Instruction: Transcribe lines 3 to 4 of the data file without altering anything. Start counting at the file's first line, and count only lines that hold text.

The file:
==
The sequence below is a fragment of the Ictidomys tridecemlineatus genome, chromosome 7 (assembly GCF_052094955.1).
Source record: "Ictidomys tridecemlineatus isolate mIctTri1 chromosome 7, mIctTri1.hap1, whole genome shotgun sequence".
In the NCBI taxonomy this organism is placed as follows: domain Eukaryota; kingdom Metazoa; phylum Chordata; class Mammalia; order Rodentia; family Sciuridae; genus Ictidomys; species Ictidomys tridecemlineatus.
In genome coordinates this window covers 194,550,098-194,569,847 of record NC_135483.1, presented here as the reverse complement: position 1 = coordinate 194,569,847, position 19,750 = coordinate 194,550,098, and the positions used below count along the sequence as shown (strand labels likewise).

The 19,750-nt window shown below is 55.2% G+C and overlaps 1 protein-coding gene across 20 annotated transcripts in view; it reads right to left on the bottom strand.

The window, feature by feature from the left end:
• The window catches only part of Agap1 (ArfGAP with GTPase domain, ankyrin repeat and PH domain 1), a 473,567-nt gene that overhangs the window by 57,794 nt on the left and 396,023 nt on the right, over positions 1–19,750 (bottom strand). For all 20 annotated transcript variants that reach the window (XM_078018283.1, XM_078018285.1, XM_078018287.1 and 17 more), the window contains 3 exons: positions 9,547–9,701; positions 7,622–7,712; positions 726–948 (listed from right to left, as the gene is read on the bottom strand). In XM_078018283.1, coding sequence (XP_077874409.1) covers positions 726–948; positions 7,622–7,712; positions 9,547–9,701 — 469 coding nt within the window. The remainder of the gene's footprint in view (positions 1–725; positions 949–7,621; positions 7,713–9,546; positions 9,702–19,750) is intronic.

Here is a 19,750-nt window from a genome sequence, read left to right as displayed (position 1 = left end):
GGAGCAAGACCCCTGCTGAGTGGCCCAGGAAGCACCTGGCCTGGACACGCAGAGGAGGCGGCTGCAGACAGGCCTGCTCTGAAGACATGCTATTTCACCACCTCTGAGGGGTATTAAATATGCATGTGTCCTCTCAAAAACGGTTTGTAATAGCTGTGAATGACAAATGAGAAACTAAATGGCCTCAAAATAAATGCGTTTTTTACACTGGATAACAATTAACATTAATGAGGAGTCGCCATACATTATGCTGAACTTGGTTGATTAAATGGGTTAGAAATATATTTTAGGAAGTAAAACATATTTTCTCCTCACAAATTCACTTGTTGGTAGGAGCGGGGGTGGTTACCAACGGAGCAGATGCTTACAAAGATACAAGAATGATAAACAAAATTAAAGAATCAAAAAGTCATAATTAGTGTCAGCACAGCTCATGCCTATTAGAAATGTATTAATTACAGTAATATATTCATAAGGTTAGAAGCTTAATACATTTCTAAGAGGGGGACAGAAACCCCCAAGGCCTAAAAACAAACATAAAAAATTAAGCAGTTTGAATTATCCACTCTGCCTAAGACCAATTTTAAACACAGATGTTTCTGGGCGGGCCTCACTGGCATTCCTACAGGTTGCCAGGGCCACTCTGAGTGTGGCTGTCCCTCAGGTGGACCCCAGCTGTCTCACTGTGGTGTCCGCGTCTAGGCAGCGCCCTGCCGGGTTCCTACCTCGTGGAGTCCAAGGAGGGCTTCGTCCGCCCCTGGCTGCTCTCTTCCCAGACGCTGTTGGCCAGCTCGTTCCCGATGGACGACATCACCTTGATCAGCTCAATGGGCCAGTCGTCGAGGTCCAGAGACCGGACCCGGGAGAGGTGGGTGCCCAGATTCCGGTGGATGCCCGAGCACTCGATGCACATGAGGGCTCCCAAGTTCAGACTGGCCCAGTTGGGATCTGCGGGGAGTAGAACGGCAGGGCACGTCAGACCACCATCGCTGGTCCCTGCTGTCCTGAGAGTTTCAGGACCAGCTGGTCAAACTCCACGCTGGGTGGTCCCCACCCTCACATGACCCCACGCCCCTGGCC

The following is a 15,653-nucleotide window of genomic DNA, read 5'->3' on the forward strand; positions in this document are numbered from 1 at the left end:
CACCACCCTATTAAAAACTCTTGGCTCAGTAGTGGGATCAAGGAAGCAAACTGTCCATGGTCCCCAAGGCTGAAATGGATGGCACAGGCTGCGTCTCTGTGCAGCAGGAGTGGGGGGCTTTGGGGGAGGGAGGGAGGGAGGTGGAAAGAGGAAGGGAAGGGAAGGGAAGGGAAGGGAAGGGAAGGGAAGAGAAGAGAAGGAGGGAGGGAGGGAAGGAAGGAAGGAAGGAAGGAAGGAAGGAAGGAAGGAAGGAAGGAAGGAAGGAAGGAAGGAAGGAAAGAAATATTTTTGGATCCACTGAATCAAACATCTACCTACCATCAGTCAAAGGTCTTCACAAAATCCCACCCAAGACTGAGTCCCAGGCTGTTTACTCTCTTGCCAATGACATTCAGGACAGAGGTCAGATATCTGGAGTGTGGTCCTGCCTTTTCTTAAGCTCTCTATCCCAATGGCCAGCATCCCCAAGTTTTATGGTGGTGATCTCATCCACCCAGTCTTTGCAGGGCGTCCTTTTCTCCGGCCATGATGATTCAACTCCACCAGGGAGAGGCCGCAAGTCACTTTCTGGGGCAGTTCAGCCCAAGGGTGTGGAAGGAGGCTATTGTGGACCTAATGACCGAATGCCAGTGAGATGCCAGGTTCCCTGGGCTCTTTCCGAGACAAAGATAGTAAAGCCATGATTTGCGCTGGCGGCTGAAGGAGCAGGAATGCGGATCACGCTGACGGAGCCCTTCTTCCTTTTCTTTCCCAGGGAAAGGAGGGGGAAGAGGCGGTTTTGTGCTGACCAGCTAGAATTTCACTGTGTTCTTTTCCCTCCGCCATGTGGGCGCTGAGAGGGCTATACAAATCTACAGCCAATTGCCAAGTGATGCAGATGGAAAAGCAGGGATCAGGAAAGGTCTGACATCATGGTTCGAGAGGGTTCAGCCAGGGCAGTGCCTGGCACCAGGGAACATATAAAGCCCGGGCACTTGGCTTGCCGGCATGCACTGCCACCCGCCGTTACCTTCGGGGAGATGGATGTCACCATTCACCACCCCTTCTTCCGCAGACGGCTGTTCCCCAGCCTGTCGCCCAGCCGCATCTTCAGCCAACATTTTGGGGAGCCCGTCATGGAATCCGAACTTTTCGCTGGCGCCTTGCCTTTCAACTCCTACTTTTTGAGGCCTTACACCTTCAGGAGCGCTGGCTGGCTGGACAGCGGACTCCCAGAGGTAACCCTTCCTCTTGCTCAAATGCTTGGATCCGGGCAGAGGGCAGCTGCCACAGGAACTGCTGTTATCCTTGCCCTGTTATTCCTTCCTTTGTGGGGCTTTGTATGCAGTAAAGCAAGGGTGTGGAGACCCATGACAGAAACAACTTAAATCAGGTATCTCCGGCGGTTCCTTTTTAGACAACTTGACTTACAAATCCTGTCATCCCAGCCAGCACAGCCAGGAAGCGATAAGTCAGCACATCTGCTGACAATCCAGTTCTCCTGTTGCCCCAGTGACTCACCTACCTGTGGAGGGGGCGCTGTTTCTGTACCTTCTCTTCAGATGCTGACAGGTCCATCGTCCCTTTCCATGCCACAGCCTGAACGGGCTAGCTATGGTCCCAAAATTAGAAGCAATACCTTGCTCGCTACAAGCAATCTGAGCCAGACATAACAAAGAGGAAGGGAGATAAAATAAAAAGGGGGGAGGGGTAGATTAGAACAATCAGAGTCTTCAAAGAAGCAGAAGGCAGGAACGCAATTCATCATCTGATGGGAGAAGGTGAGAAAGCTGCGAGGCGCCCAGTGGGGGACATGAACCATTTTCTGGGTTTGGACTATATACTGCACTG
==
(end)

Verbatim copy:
In the NCBI taxonomy this organism is placed as follows: domain Eukaryota; kingdom Metazoa; phylum Chordata; class Mammalia; order Rodentia; family Sciuridae; genus Ictidomys; species Ictidomys tridecemlineatus.
In genome coordinates this window covers 194,550,098-194,569,847 of record NC_135483.1, presented here as the reverse complement: position 1 = coordinate 194,569,847, position 19,750 = coordinate 194,550,098, and the positions used below count along the sequence as shown (strand labels likewise).